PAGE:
Seven-year-old Eli Niver loves all sorts of animals: his two cats, his aunt’s two horses, his grandparents’ cows. He wants to be a veterinarian.
So when he saw the chance, he gave a village an ark full of farm animals.
It started when Eli came across his great-grandmother’s Heifer International catalogue.
The nonprofit organization provides farm animals and farming support to communities around the world, from the United States to South America to Africa.
A share of an alpaca can cost $20, and provides wool to the farmer. A flock of chicks can provide eggs and eventually meat. What caught Eli’s attention was an ark: two water buffalo, two cows, two sheep, two goats, bees, chicks, rabbits and more for an entire village to benefit from. Milk, wool, honey, eggs and more.
The cost? $5,000.
“A share of an alpaca wouldn’t be enough for a whole village,” Eli said.
Eli’s mom, Katie Niver, had some doubts.
“As a single mom, I knew that $5,000 was a very steep price tag. So I told him that we’d have to think about it,” Niver said. “The whole ride home he was quiet and when I asked him what he was thinking about, I got, ‘I’m working on a business proposition in my head, Mom.’”
At dinner that night, Eli was ready for his presentation: His mom could sew Christmas ornaments, with supplies she donated, and he would sell them to raise money for the donation.
“I laughed a little but agreed to help him out, not even realizing what I’d gotten myself into,” Niver said. “I figured, he’s 7. He’ll forget about this all by morning. Nope, he slept with the catalogue.”
He buttered Mom up.
“I think the words, ‘I think they’d be easy for you to sew, Mom,’ came out of his mouth,” Niver said. “But it was a labor of love, for sure.”
“I was thinking we could use something to sell,” Eli said. “It was around Christmas time, so I was thinking ornaments.”
Eli and his mother compromised on a goal: raise $1,200 to fund a veterinarian training program, and opened an ornament workshop, adding grandmother and great-grandmother to the payroll. With production secure, Eli moved onto his sales pitch.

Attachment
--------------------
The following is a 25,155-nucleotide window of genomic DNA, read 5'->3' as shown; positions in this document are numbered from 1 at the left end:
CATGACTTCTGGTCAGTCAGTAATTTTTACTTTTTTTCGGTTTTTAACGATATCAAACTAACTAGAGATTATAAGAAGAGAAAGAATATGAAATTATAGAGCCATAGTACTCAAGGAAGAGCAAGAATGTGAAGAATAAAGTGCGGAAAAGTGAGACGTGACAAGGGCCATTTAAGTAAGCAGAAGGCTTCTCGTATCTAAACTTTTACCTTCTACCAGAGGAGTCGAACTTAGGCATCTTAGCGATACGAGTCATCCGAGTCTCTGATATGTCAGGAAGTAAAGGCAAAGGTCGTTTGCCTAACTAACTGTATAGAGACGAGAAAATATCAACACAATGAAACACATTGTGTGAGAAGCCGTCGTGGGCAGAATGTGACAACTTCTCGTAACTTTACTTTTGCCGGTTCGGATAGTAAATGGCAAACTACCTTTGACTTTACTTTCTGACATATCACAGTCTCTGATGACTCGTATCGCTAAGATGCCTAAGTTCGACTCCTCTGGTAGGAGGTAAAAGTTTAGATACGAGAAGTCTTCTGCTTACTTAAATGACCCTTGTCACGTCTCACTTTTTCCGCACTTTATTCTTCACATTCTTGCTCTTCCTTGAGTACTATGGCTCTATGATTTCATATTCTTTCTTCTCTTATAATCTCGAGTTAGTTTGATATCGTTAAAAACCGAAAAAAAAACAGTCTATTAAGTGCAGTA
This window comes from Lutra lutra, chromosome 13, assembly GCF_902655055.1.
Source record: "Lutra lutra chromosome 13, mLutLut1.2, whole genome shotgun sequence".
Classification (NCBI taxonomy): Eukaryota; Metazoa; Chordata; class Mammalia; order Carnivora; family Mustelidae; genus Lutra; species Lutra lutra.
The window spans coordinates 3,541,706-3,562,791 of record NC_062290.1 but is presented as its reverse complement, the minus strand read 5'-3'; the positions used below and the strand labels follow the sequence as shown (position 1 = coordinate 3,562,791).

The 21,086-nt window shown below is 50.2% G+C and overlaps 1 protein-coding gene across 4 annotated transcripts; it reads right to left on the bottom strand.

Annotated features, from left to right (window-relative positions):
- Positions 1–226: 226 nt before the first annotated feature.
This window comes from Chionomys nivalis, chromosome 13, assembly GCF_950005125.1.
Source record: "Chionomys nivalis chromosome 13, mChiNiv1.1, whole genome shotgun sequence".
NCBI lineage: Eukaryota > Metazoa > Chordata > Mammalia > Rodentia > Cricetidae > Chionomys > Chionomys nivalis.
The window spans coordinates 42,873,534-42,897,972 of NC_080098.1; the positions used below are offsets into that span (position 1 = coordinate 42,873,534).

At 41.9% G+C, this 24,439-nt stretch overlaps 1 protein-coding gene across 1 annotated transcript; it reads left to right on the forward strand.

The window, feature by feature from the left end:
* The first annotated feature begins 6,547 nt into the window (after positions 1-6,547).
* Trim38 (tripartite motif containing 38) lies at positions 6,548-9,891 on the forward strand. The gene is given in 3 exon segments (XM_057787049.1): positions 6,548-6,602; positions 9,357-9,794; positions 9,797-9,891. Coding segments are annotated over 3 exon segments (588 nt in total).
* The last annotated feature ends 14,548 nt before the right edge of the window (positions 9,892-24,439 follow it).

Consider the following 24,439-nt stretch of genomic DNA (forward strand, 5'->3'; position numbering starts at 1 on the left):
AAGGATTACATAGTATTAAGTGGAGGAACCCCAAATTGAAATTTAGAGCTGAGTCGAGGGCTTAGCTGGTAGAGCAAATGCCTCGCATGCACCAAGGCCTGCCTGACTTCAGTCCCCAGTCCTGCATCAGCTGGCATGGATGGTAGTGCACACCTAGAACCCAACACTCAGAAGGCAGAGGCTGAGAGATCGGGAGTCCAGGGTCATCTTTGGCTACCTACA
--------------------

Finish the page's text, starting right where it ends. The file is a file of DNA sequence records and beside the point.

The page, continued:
Eli approached the friars at St. Anthony of Padua Church in Cortland. He wanted to address the congregation.
“Which he did!” Niver said. The hardest part was finding a stool so he could see over the podium.
Eli explained he had learned about St. Francis of Assissi in class at St.Mary’s School. St. Francis loved animals and Eli said he would like to give animals to people who need them.
More than 100 poinsettia ornaments were snapped up at $5 apiece, Niver said. Neighbors donated a bucket of loose change that added up to $250. An anonymous $500 gift showed up in an envelope at the front door.
On Wednesday, Niver sat down to tally the total donations.
“I knew we were over his original goal of $1,200 just by doing the quick mental math in my head as donations rolled in,” she said, “but I was completely shocked when I got to the final total of $2,618.”
Because Niver works for McNeil and Co., a subsidiary of the insurance business Arch Capital Group, which matches employees’ charitable donations. Eli’s donation doubled.
“So not only did Eli raise $2,618, Arch is making a donation on his behalf of the same amount,” Niver said.
“Hopefully, this will teach a lesson to all 7-year-olds that kids can make a difference,” Eli said. “I would also like to say a big ‘thank you’ to St. Anthony’s and St. Mary’s.”
He paused: “And my mom.”